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Lecture

11-12 Attention Deficit Disorder and Spatial Neglect.pdf

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Department
Psychology
Course
PSYC 330
Professor
Richard Wright
Semester
Winter

Description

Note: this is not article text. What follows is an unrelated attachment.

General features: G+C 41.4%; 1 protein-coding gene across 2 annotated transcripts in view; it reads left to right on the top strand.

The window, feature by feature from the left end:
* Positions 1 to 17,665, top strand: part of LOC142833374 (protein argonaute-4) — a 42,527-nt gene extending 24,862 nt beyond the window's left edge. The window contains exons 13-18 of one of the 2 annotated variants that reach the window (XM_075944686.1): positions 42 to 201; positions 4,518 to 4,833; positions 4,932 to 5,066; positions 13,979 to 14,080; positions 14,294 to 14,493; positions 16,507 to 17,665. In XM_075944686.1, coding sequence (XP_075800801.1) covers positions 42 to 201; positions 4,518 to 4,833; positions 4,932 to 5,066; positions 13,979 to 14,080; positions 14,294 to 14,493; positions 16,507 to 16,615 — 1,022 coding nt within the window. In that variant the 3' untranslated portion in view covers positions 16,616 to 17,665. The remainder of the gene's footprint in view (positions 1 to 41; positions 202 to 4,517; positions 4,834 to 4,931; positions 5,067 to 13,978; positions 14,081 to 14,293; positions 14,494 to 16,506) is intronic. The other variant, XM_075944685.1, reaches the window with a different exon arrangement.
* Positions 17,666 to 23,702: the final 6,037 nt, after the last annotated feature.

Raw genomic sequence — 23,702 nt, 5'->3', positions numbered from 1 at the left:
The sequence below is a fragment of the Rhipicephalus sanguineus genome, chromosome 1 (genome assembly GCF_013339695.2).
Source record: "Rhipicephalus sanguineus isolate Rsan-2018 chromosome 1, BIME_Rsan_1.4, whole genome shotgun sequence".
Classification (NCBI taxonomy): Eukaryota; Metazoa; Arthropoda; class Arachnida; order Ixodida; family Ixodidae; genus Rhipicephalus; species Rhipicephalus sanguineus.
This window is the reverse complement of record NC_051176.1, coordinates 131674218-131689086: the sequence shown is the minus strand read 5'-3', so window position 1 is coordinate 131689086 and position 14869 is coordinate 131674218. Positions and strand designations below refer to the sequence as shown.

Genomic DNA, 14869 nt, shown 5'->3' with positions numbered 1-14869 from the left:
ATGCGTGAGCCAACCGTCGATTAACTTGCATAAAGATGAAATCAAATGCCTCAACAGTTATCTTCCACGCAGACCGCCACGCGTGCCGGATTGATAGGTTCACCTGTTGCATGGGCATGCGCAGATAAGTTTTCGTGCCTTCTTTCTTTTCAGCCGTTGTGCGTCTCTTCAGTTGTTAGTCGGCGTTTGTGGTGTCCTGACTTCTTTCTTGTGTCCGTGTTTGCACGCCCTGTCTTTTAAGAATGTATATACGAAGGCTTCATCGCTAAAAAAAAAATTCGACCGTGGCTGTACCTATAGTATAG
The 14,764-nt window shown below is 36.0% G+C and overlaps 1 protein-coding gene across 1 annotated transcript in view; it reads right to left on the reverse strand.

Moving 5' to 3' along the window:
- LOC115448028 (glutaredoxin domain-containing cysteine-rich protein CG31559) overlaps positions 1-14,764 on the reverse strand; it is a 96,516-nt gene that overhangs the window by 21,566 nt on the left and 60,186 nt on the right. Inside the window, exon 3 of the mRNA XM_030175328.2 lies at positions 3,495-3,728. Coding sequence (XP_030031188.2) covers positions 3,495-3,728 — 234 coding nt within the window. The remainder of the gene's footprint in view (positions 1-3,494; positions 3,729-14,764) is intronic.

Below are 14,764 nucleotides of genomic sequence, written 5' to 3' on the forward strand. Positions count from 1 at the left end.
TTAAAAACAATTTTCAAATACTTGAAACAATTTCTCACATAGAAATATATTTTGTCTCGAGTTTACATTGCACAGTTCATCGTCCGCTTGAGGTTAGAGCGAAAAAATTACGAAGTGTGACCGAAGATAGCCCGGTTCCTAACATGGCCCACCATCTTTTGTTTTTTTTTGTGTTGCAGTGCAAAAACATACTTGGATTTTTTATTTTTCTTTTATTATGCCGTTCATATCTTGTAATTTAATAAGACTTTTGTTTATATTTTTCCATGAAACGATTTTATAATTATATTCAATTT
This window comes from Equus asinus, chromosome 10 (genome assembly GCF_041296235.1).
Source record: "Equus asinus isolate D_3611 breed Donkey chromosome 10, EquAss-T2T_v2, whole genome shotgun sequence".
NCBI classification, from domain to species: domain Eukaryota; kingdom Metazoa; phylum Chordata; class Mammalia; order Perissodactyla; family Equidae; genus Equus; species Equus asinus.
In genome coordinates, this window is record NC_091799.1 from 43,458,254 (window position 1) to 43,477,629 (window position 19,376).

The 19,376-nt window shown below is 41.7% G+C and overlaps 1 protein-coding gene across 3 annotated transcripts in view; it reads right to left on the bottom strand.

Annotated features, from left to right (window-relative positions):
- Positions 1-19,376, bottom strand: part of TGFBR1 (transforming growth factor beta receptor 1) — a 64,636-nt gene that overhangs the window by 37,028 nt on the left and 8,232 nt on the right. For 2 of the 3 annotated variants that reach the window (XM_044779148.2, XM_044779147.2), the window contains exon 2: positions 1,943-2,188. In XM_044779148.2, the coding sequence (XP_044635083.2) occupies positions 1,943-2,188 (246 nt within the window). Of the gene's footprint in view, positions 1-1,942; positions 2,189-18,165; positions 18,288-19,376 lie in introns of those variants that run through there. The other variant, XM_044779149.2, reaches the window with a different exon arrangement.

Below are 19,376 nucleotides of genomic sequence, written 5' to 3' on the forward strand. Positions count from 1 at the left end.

11 - Attention Deficit and Disorders April-02-13 8:23 AM I. Attention Deficit Assessment • Paper and pencil tests (bedsidetests, easyto administer) ○ Trail making test (TMT)  Pagewith numbers and letters. Goal is to draw a linefrom 1-20 (in order)  Version 2 includes A-Z and you alternate between the two sets  Limitation: performance may reflect some form of attention deficit, but doesn't say beyond that (i.e., what kind, how severe) ○ Pace auditory serial addition test (PASAT)  Hold the last two digitsthat they hear in memoryand add them □ 7, 3, 6 ( = 9 ) □ 7, 3, 6, 1 ( = 7) □ 7, 3, 6, 1, 5 ( = 6) □ 7, 3, 6, 1, 5, 2 ( = 7)  Limitation: also only indicates some type of deficit but not specific ○ Test of attention performance(TAP)  Different from the previousones b/c it has different subtests: □ Alertness(respond to tone, reaction time ) □ Attention shifting (symboliclocation cue) □ Dividedattention (4 crosses on screen that move around, when they lineup to form a square, press button whiledoing auditory task where you press button when the auditory pattern changes) □ Express saccades (attentional disengagement;e.g., quicker saccades when fixation cross disappearsbefore the target shows up) □ Flexibility(switching between target types)  Alternate between trialsthat involvemaking a decisionon letters and trails that involvemakingdecisions on shapes □ Go-nogo (to measure response suppression)  Trials whereyou don't respond to target and trials where you respond to target  Lack of inhibitory response → respond anyway  e.g.,those with ADHD have difficultynot responding □ Incompatibility(resistance to interference)  Respond when arrow on right side pointing to the right, but not when it points to the left; & vice versawith the left side  Similarto Stroop tasks □ Cross-modal integration (visual-auditory)  Arrow pointing up/down whilehigh/lowtone plays  Respond when {up arrow, high tone} or {down arrow, low tone} □ Visual field/neglect  See visual stimuli on left/rightside, response speed may be slower/non- existent depending □ Visual search (with hard-to-find targets)  4x4 gridwith boxes, with a gap in each box. Target box has gap on the top. Or there are no target boxes.  Different subtests helps narrow down which functions are performing belownormal level → moreinformative ○ Test of Everyday Attention (TEA)  P are asked questions that solve problems  e.g.,Sara isdriving at 60km/h to Calgary,how long will it take to get there?  e.g.,Sara isdriving at 60km/h to Calgary,how long will it take to get there?  Limitation: doesn't narrow down what kind of deficit there is II. Traumatic BrainInjuries (TBI) • P with mildforms of concussion also show attention deficits • Previously,it was treated as a mildthing (oh you just had your bell rung. Go home and rest). Even doctors thought so • A littleknown fact ○ The first testicular guard cup was used in hockey in 1874 and the first helmetwas used in 1974 ○ It took 100 years for men to realizethat the brain is important too • TBI is much (almost 10x) more common than MS, spinal cord injuries, HIV/AIDS,breast cancer ○ Graph only shows recorded injuries. Peopletend not to go to hospital for concussions • 85% of head injuries are concussions ○ Tend to be mild.Tend to fullyrecover from them. • Before 1970's,concussions were not taken seriously • Most common causes for… ○ Children:fall ○ Teenagers/Young adults: sports/recreation ○ Middle agedadults: transportation accidents ○ Elderlyadults: falls • Concussion results when our brain rocks in our cranial cavity ○ Doesn’t even have to be an impact, can be just a whiplash ○ Contrecoup injury  The "rebound' injury. Injury viarocking back and forth → front/back of brain gets injured ○ There will never be a perfect helmet! b/c it won't stop the brain from moving on the inside of your skull • WHAT ABOUTWOODPECKERS?! ○ Unlikeour brain, their brainsare a tight fit inside their skull→ no rocking back and forth ○ Their cranium is also nice and smooth on the inside → even if brain does move, there's little friction to hurt the brain • The two brain hemispheresare very separated → the Corpus callosum is insanelyimportant for communication between the hemispheres ○ Concussions where one hemispheremoves forward and the other moves backwards → shearing of corpus callosum ○ More severe form of concussion ○ e.g.,hit whileyou turned your head sideways • Do helmetsprevent concussion? ○ No. There will alwaysbe rocking insidethe head ○ Unlessyou fill in the space in your head with… foam… (ugh) • Diagnosing concussions ○ Earliertests were for more severe cases  Classificationsystem for severehead injuries have limitedusefulness or concussions  GlasgowComa Scale □ Eye Opening Response  Spontaneous--open with blinking at baseline4 points  To verbal stimuli, command, speech 3 points  To pain only (not appliedto face) 2 points  No response 1 point □ Verbal Response Oriented 5 points  Oriented 5 points  Confused conversation, but ableto answer questions 4 points  Inappropriate words 3 points  Incomprehensiblespeech 2 points  No response 1 point □ Motor Response  Obeys commands for movement6 points  Purposeful movementto painful stimulus5 points  Withdraws in response to pain 4 points  Flexionin response to pain (decorticate posturing) 3 points  Extension response in response to pain (decerebrate posturing) 2 points  No response 1 point □ A lot of it are likebeing comatose □ Almostall people with concussions obtain a maximumscore of 15 on the scale  But concussions are a big problem! □ Not sensitiveto headache, dizziness, nausea, sensitivityto light/sound, confusion, disorientation, amnesia, poor concentration □ Not useful for sport concussions, which tend to be minimal  Glasgowbetter for mildto moderate to severe injuries ○ Early signsof concussion  Headache  Confusion and disorientation  Retrograde & anterograde amnesia  Nausea & vomiting  Motor problems and incoordination (bambi legs) ○ Graded Symptom Checklist(GSC)  Symptoms go from 0-6 ○ Concussion can be associated with impairedeyemovements  Tracking moving blue dot → smooth eye movements are all messedup in those with concussions ○ Even if an athlete feelsfine immediatelyafter a big hit, they may still have a concussion, and may still be traumatized later that day  Hockey has protocols for when to put playersback into play or sit them out, but it's up to the team doctor or playerthemselves→ slipperyslope  How do you justify it when fighting is the norm in hockey? ○ SCAT2 pocket guidecreated for refereesand lay people  Little card for people to refer to; there's an app for it too ($2.99)  Includes listof symptoms, questions to test memoryfunction, tasks to test balance  But people can cheat by dogging baselineimpact test (which willbe used to compare with score during concussion) ○ Sex difference for concussion susceptibility?  Femalesget more concussion than males  Because of structural differences(e.g., stabilityin neck?) □ Because less macho and more likelyto report concussions ○ Genetic differences in brain shaking tolerability ○ Concussion can be associated with damageto white matter (associated with shearing of axons) ○ Diffuse axonal injuryis difficult to study with CTI/MRI because axons are typically only1 micrometer in width (1000x smallerthan MRI resolution)  However, diffusiontensor imaging(DTI) may catch this shearing b/c it shows white matter tracts Brain activation immediatelyfollowing injuryis lower than normal, but after several weeks, ○ Brain activation immediatelyfollowing injuryis lower than normal, but after several weeks, it may be higher than normal  Trying harder to concentrate on tasks that used to be easier  Acute injury: 0-20 days from injury □ Decrease in fMRI activation  Recovery/rehabilitation:20-40 days □ Higherthan normal fMRI activation  Some symptoms persists, and seem to overlap with depression • [Video] Reed ○ After mildconcussion at skiing competition, found it hard to concentrate and maintaina train of thought ○ No matter how mild,a concussion is a traumatic brain injury ○ Hard to diagnoseb/c they don't show up on standard MRI scans  White matter requires DTI  Concussion → Disruptions in white matter (likea dropped call) • Despite intense therapy, Ann Schnepf had difficulty painting (can't rememberwhat to do with it, hard to name familiarobjects) ○ When tracking dot, eyedoesn't make circular pattern, even though dot was moving in predictable pattern. Have to constantly restart. • Reed can't do math in that following week→ looks likethey can perform well when they can't. Worst ifyou let them back into the field(having one concussion increasestheir risk of getting another concussion) ○ Full recoveryafter 6 weeks • Eye movements impairment≠ concussion → the glassestool is useful but not 100% accurate • Effects of TBI on attention ○ Poor concentration and lack of "mental energy"  LIKE A REALLY BAD HANGOVER ○ Increased interference by distractors  e.g.,restaurant's background noises becomes overwhelming ○ Slower detection of targets during search ○ Dividedattention capacity impaired ○ Increased Stroop interference ○ Higherfrequency of action slips ○ Reduced activation of executive attention areas ○ Mental "slowing"  = "fewer attentional resources?" • Significantassociation between multipleconcussions and cognitive impairmentlater in life ○ Deteriation earlierin life ○ e.g.,atheletes' brain may resemblea late-stage Alzheimer'spatient • Chronic traumatic encephalopathy (CTE) ○ Brain autopsy shows depletionof white matter • Animal studies: repeated concussions accelerate deposition of beta amyloidplaques ○ Which are associated brain deterioration in Alzheimer'sdisease ○ Lots of plaqueand neurofibrillarytangles ○ Lots of tau distribution • When white matter shears, neurotransmitters start to spill into synapse (which can be toxic) ○ Decrease in abilityto offset them ○ Action potential gets messedup too → brain could be in trauma with neurotransmitter spillinginto synapse ○ Playersmay say "I'm fine" b/c they don't know their brain is in earlystages of trauma → people should be allowedto self diagnose III. Brain Diseases • Pretty much all are related to it • Alzheimer'sDisease ○ Beta amyloidplaques and tanglesin brain  Similarto athletes with pronounced CTE ○ At advanced stages of Alzhimer's,brain is greatlydeteriorated (decreased volumes) ○ Cognitiveskillswe associate with frontal cortex and executive functionare disrupted in earlystages ○ Impairedfrontal cortical function → more action slips • Parkinson's disease ○ Disruption in substantia nigra(brain stem) → drop in dopamine ○ Reduced activation in basal gangliaduring complex planning task among Parkinson patients • Huntington's disease ○ Brain degenerationin caudate nucleus ○ Difficultiesin concentration focus, interference • Schizophrenia ○ More susceptible to interference, difficultyin dividedattention ○ Less frontal activation in vigilancetask • Attention and depression ○ Reduced attention function, concentration, focus, resistence to interference (associated with frontal processing) ○ Restored after you recover from depression IV. Frontal Cortex Dysfunction V. Attention Deficit Disorder (ADD) • Those with ADD tends to be more creative • Symptoms: ○ Lack of inhibition (mayinterrupt b/c they're afraidof forgetting what they're thinking) ○ Unevenattention span (under/overfocusing) ○ Can be transmitted genetically ○ Varies from under-focusing to hyper-focusing ○ Often treated with stimulants  Stimulant medication increaseslevelsof dopamineand norepinephrinein prefrontal cortex  ADD drugs used by pro athletes as performance enhancers ○ Current debate about over-diagnosis  "ADHD Fraud" -- peoplethink ADHDis not a thing!  Tends to be teachers who diagnosechildren with ADD  There isn't a reallygood system for diagnosing ADD (DSM)  Pseudo-ADD (e.g.,sound bites, additives in fast food) • ADD computerized assessment ○ Andy has ADD, mother has to be with him every waking moment • Treating ADD with marijuana ○ May be more effective with fewer side effects ○ Perhaps if dosage based, and enough to keep them concentrating but not to get high • Other tips for coping with ADD ○ Embrace strength based approach that emphasizes the positive ○ (1) Understand ADD (2) fit the world to you ○ (2) fit the world to you  Know what you do well and stick to i